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El Instituto de la Mujer ofrece acceso gratuito en su web al programa "Nombra en Red" que se instala en el ordenador como cualquier diccionario electrónico y que permite consultar las dudas para evitar utilizar lenguaje sexista en tus textos. Este recurso se ha eleaborado a partir de distintos textos en los que se ha buscado las expresiones sexistas o que ignoran la presencia femenina, y ofrece alternativas: sustituir el masculino por un sustantivo genérico (personal, equipo, colectivo, público, gente); uso de sustantivos abstractos (profesorado, alumnado, clientela); cambios en la redacción o uso de perífrasis para evitar reducir al masculino una referencia.
Neo-Marxian social class inequalities in the mental well-being of employed men and women: The role of European welfare regimes
The relation between "neo-Marxian" social class (NMSC) and health in the working population has received considerable attention in public health research. However, less is known about the distribution of mental well-being according to NMSC in a European context. The objectives of this study are (i) to analyse the association of mental well-being and NMSC among employees in Europe (using a welfare regime typology), (ii) to investigate whether the relation between NMSC and mental well-being is the same in women compared to men within each welfare regime, and (ii) to examine within each welfare regime the role of the gender division of labour and job quality as potential mediating factors in explaining this association. Data from the European Social Survey Round 5 (2010) were analysed. Mental well-being was assessed by the WHO Well-being Index. Social class was measured through E.O. Wright's social class scheme. Models separated by sex were generated using Poisson regression with a robust error variance. The associations were presented as prevalence ratios with 95% confidence intervals. Women reported NMSC differences in mental well-being in State corporatist/family support and Southern welfare regimes. Men reported NMSC differences in mental well-being in all but the Basic security/market-oriented welfare regimes. Gender inequalities were more marked and widespread in Basic security/market-oriented welfare regimes. In all welfare regimes job quality (partly) explained NMSC in ...
Background: There is increasing interest on whether the current global economic uncertainties have an influence on the population's mental health. In this paper, we examined the association of negative socioeconomic changes, job loss and household income reductions with incident mental disorders. The moderating effect of gender was assessed. Methods: Data come from the Netherlands Mental Health Survey and Incidence Study-2 (NEMESIS-2), a representative population-based, longitudinal study. Individuals with a paid job and without a 12-month mental disorder at baseline were selected and reassessed 3?years later (2007–2009/2010–2012). Substantial household income reductions and not being at a paid job anymore were self-reported at follow-up. Multivariate logistic models were utilised to investigate the association between these negative socioeconomic changes and the incidence of mood, anxiety and substance use Diagnostic and Statistical Manual-IV disorders assessed by the Composite International Diagnostic Interview 3.0. Results: After 3?years, 6% had lost their job, 11% had a substantial household income reduction and 12.2% had developed a mental disorder. Household income reductions increased the risk of any mental disorder (aOR=1.77), particularly the risk of mood (aOR=2.24). Job loss increased the risk of mood disorders (aOR=2.02). Gender modified the relationship: job loss increased the risk of any mental disorder among men (aOR=3.04) and household income reductions did s ...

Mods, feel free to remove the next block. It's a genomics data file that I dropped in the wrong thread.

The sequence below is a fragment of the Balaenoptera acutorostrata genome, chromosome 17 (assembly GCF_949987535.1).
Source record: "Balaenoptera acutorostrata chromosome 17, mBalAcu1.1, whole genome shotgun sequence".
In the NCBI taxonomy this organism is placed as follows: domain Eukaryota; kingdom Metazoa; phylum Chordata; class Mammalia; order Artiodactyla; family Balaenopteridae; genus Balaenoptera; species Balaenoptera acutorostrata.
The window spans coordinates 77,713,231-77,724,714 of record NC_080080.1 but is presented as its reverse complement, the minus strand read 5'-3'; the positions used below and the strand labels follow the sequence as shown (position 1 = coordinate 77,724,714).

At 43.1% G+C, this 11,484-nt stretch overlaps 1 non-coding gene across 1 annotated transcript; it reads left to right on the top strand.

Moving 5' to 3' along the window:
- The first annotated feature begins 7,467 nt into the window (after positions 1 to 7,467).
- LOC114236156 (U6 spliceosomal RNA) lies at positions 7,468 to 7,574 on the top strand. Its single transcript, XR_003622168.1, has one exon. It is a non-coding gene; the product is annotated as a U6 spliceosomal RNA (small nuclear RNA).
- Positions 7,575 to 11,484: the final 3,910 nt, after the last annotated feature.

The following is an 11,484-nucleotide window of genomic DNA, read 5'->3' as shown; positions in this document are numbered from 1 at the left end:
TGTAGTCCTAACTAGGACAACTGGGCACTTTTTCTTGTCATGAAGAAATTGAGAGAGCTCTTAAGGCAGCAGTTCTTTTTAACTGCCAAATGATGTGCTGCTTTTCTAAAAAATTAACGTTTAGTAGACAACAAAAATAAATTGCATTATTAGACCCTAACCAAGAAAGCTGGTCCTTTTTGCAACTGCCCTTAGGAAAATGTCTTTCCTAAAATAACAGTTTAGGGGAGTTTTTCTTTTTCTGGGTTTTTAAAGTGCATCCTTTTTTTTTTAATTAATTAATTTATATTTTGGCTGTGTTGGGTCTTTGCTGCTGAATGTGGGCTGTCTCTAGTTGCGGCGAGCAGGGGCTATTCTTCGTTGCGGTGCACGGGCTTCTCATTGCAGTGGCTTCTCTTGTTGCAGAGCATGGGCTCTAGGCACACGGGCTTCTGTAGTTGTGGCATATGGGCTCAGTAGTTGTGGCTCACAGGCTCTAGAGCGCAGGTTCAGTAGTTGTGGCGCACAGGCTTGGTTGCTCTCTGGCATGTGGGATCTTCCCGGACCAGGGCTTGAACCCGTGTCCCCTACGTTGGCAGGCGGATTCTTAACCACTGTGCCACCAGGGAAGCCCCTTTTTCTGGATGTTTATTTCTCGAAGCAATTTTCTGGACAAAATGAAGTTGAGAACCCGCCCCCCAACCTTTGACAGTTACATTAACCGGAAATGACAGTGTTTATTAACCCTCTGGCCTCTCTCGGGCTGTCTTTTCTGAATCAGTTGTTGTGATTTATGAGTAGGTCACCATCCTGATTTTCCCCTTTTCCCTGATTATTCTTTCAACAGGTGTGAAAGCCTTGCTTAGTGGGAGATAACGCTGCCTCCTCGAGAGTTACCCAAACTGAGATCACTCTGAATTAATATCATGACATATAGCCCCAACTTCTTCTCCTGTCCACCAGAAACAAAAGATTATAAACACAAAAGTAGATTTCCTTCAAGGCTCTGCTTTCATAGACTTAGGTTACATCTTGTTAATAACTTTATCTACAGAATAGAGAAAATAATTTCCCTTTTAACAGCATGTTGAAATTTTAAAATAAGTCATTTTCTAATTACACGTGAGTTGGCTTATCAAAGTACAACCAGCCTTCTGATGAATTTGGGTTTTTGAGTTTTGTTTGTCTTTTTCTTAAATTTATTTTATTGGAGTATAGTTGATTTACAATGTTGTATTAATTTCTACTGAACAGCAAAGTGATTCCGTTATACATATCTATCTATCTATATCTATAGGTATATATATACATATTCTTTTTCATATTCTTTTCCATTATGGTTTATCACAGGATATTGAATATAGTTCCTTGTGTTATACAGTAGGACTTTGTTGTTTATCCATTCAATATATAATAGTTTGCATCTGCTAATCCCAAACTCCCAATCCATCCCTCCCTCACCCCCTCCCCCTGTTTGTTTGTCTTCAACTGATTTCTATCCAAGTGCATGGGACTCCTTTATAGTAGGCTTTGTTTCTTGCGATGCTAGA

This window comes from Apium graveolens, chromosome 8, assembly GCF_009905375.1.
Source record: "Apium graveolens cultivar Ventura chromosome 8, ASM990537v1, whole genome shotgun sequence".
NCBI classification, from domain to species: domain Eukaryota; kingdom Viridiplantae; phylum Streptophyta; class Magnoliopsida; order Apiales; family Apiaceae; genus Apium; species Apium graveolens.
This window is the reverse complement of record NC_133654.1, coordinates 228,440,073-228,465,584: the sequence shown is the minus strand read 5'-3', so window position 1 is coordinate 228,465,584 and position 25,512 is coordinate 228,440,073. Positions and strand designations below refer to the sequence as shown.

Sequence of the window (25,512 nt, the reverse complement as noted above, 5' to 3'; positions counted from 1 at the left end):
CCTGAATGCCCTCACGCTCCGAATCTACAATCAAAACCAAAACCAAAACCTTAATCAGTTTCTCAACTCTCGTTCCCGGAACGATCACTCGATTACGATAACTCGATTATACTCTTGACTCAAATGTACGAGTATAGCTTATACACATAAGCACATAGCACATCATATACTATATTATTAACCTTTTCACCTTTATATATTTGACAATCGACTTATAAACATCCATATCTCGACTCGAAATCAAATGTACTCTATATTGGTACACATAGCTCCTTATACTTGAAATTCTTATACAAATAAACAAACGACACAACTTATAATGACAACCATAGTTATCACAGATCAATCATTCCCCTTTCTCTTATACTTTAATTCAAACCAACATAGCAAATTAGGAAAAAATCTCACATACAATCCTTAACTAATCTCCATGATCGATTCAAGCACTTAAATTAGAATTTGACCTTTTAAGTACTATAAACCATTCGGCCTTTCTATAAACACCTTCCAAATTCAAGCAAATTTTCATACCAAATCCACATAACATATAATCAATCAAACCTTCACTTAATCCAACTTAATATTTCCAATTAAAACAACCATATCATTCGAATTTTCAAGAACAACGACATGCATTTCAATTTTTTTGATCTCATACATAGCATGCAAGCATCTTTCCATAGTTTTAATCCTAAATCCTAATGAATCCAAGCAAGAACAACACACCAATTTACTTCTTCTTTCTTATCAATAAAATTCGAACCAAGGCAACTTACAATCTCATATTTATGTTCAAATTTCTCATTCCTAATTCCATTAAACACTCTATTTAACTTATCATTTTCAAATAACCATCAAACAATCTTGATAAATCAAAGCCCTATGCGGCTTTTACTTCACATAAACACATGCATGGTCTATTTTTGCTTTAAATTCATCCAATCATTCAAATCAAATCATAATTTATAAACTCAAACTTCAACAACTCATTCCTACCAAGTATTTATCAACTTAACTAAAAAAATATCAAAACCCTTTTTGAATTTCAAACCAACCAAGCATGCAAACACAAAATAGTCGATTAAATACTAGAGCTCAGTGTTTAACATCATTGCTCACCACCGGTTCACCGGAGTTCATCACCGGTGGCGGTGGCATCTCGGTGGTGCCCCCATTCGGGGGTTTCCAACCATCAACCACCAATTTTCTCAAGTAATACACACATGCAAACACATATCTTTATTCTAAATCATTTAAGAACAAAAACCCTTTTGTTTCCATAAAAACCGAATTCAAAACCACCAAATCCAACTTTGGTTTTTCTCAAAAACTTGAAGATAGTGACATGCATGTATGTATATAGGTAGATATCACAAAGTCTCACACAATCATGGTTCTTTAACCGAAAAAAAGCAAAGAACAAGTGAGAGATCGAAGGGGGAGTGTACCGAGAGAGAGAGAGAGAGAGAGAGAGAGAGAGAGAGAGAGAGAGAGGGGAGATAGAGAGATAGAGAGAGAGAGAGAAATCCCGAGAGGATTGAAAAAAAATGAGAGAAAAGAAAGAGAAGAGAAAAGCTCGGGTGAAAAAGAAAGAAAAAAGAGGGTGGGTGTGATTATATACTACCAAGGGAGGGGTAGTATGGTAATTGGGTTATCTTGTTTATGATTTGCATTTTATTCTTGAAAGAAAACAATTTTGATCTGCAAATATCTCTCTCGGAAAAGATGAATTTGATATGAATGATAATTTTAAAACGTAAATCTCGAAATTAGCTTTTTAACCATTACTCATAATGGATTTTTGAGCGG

While health indicators have improved overall in the WHO European Region, this improvement is unevenly distributed within and between the 53 Member States and between population groups within them. As a result, avoidable inequalities are increasing in the Region. For example, the gap in life expectancy between the European countries with the highest and lowest is 17 years for men and 12 years for women. The 2008 economic crisis has exacerbated this trend, but appropriate policy intervention can reverse it. The WHO Regional Office for Europe and the European Commission jointly carried out a project to produce policy guidelines and tools for addressing health inequalities. Its results provide policy-makers with evidence on how policies affect socially determined health inequities and guidance on what actions can be taken to improve health equity. The project has produced several tools for use in pursuing the two priority goals of the European policy framework, Health 2020: reducing health inequities and improving governance for health. They comprise interactive online atlases and a series of policy briefs.
Housing is one of the best known and documented determinants of health. The affordability, location, and quality of housing have all been independently linked to health. Poor quality housing and blighted neighborhoods diminish property values, increase crime, and erode the cohesiveness and political power of communities. Despite the critical role of housing in public health, attention to U.S. housing conditions remains incommensurate with its importance to our wellbeing. One illustration of this is the number of homes in substandard condition. Despite setting a national goal in Healthy People 2010 to reduce the number of units in substandard condition by 52 percent, we have made no progress. There were 6.3 million units in substandard conditions in 2001; 6.3 million units remain substandard in 2011 according to the most recent American Housing Survey. The National Center for Healthy Housing (NCHH) and the American Public Health Association (APHA) have created this evidence-based National Healthy Housing Standard as a tool to reconnect the housing and public health sectors and as an evidence-based standard of care for those in the position of improving housing conditions. We have drawn from the latest and best thinking in the fields of environmental public health, safety, building science, engineering, and indoor environmental quality.